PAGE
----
As much as investors love to complicate things, I am always looking for simple guideposts to validate what I’m seeing on the chart of the S&P 500.
Until the following three key stock market charts start to improve, I’d consider the broader equity markets to be in a bearish phase.
We are far from bear market validation, but these indicators are ones to watch to differentiate between bullish and bearish market phases.
Let’s start with a chart of the S&P 500 index.
A downtrend is a series of lower lows and lower highs. The S&P has now established a lower high just below 2900, having tested that level twice in the last two weeks. The question now is whether we break below key support at 2800.
This is where the market bottomed out last week, but it’s also a confluence of support and resistance levels over the last eight months.
Bottom line: if the SPX has a confirmed break below 2800, the market is in a Dow Theory downtrend.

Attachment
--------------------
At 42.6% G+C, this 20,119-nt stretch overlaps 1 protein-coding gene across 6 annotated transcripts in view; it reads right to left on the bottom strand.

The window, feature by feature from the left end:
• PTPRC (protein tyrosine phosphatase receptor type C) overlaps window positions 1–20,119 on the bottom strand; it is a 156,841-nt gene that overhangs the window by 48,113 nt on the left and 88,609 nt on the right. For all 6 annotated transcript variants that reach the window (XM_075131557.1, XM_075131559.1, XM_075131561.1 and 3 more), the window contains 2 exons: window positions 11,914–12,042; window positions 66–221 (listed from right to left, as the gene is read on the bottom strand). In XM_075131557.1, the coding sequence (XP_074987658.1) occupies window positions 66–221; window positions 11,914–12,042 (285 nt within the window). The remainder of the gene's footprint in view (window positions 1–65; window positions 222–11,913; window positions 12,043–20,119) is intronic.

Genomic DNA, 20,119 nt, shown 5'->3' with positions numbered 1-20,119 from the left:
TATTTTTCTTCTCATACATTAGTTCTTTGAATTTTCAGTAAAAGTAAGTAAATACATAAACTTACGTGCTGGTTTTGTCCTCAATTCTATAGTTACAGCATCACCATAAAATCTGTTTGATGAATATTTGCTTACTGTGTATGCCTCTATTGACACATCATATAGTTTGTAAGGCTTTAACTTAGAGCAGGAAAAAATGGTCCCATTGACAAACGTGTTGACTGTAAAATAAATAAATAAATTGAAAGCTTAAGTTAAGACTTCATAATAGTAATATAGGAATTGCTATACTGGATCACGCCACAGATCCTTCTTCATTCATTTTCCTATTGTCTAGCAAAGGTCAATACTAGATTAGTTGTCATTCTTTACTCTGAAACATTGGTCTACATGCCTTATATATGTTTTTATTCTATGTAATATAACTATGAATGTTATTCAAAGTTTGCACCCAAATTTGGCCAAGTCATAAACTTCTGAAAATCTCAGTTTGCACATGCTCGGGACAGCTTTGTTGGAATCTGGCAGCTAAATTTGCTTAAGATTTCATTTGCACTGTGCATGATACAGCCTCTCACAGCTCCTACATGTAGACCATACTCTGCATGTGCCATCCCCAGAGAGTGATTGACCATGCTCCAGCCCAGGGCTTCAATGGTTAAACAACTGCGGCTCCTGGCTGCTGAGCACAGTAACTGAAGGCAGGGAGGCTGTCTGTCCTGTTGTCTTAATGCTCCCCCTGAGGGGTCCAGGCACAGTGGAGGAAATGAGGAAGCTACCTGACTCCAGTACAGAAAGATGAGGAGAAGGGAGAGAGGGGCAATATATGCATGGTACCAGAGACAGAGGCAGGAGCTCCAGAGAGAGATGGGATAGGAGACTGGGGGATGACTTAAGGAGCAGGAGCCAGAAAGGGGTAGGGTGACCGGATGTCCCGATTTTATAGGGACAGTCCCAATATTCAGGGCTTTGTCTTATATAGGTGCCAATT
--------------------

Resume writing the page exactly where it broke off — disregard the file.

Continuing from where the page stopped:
So what ratios can we watch to validate what we’re seeing on the broad market chart?
1) Consumer Discretionary vs. Consumer Staples
This key ratio of offense vs. defense in the consumer space actually bottomed out last November before the SPX reached its low in December. As investors rotate to a more defensive posture, this ratio will most likely continue lower.
2) Semiconductor Relative Strength
Put simply, semiconductors tend to do well in bull markets and tend to do poorly in bear markets. To rephrase, it’s unlikely the market would go meaningfully higher with this ratio heading consistently lower.
3) Small Cap vs. Large Cap
Small cap stocks have been underperforming as the recent bull phase was led by the largest technology and consumer names. To believe that the bull market would resume, I would want to see a rotation to outperformance of small caps. This would represent more of a risk-on positioning within the equity space.
Could the market go higher without these three ratios improving? Certainly. But technical analysis isn’t about certainties, it’s about probabilities. If these ratios continue lower, then the probability of meaningfully higher equity prices would be remote.
The stock market is not just about the broad equity indexes, it’s about all the stocks that make up those indexes. Look one level lower using these three ratio charts, and you should have a good read on where equities are most likely headed.
Learn more about my research over at Sierra Alpha.
Any opinions expressed herein are solely those of the author, and do not in any way represent the views or opinions of any other person or entity.